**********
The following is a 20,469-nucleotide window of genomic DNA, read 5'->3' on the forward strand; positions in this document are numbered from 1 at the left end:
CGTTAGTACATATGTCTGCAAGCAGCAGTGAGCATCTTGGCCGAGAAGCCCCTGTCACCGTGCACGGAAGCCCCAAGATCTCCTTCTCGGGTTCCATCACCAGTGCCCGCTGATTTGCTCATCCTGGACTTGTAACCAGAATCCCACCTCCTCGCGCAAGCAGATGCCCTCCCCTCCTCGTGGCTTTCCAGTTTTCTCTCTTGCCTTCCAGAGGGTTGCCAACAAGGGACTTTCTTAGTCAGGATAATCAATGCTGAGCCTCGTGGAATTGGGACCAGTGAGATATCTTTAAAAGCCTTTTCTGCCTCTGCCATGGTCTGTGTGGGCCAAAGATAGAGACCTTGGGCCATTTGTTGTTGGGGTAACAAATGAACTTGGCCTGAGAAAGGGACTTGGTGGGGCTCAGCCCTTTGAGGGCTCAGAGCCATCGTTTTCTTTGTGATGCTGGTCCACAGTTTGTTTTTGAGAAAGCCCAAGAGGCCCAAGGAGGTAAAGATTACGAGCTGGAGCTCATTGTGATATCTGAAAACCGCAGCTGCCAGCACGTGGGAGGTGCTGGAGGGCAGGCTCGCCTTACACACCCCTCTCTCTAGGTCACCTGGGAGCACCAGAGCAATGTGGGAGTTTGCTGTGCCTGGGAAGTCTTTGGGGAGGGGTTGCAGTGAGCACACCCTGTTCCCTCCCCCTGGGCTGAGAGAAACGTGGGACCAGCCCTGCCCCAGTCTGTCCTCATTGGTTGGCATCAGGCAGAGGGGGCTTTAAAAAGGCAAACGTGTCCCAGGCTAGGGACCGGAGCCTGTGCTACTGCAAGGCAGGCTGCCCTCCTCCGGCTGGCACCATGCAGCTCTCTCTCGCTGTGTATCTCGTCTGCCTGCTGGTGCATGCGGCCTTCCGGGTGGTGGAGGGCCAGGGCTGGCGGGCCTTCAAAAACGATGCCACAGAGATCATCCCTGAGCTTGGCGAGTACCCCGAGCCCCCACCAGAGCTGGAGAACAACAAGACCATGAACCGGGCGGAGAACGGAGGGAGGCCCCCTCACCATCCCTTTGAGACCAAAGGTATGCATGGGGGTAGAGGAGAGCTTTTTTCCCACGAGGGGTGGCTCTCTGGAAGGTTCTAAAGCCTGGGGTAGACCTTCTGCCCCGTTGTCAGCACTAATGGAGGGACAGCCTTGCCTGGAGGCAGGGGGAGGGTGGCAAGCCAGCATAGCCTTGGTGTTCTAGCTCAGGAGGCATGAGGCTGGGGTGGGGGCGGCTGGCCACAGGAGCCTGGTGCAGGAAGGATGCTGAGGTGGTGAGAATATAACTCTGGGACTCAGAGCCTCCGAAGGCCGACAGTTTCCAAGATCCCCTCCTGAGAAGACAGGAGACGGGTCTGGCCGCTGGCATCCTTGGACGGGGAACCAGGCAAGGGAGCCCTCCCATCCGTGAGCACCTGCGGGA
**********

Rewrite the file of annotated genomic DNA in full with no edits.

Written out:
The following is a 20,469-nucleotide window of genomic DNA, read 5'->3' on the forward strand; positions in this document are numbered from 1 at the left end:
CGTTAGTACATATGTCTGCAAGCAGCAGTGAGCATCTTGGCCGAGAAGCCCCTGTCACCGTGCACGGAAGCCCCAAGATCTCCTTCTCGGGTTCCATCACCAGTGCCCGCTGATTTGCTCATCCTGGACTTGTAACCAGAATCCCACCTCCTCGCGCAAGCAGATGCCCTCCCCTCCTCGTGGCTTTCCAGTTTTCTCTCTTGCCTTCCAGAGGGTTGCCAACAAGGGACTTTCTTAGTCAGGATAATCAATGCTGAGCCTCGTGGAATTGGGACCAGTGAGATATCTTTAAAAGCCTTTTCTGCCTCTGCCATGGTCTGTGTGGGCCAAAGATAGAGACCTTGGGCCATTTGTTGTTGGGGTAACAAATGAACTTGGCCTGAGAAAGGGACTTGGTGGGGCTCAGCCCTTTGAGGGCTCAGAGCCATCGTTTTCTTTGTGATGCTGGTCCACAGTTTGTTTTTGAGAAAGCCCAAGAGGCCCAAGGAGGTAAAGATTACGAGCTGGAGCTCATTGTGATATCTGAAAACCGCAGCTGCCAGCACGTGGGAGGTGCTGGAGGGCAGGCTCGCCTTACACACCCCTCTCTCTAGGTCACCTGGGAGCACCAGAGCAATGTGGGAGTTTGCTGTGCCTGGGAAGTCTTTGGGGAGGGGTTGCAGTGAGCACACCCTGTTCCCTCCCCCTGGGCTGAGAGAAACGTGGGACCAGCCCTGCCCCAGTCTGTCCTCATTGGTTGGCATCAGGCAGAGGGGGCTTTAAAAAGGCAAACGTGTCCCAGGCTAGGGACCGGAGCCTGTGCTACTGCAAGGCAGGCTGCCCTCCTCCGGCTGGCACCATGCAGCTCTCTCTCGCTGTGTATCTCGTCTGCCTGCTGGTGCATGCGGCCTTCCGGGTGGTGGAGGGCCAGGGCTGGCGGGCCTTCAAAAACGATGCCACAGAGATCATCCCTGAGCTTGGCGAGTACCCCGAGCCCCCACCAGAGCTGGAGAACAACAAGACCATGAACCGGGCGGAGAACGGAGGGAGGCCCCCTCACCATCCCTTTGAGACCAAAGGTATGCATGGGGGTAGAGGAGAGCTTTTTTCCCACGAGGGGTGGCTCTCTGGAAGGTTCTAAAGCCTGGGGTAGACCTTCTGCCCCGTTGTCAGCACTAATGGAGGGACAGCCTTGCCTGGAGGCAGGGGGAGGGTGGCAAGCCAGCATAGCCTTGGTGTTCTAGCTCAGGAGGCATGAGGCTGGGGTGGGGGCGGCTGGCCACAGGAGCCTGGTGCAGGAAGGATGCTGAGGTGGTGAGAATATAACTCTGGGACTCAGAGCCTCCGAAGGCCGACAGTTTCCAAGATCCCCTCCTGAGAAGACAGGAGACGGGTCTGGCCGCTGGCATCCTTGGACGGGGAACCAGGCAAGGGAGCCCTCCCATCCGTGAGCACCTGCGGGA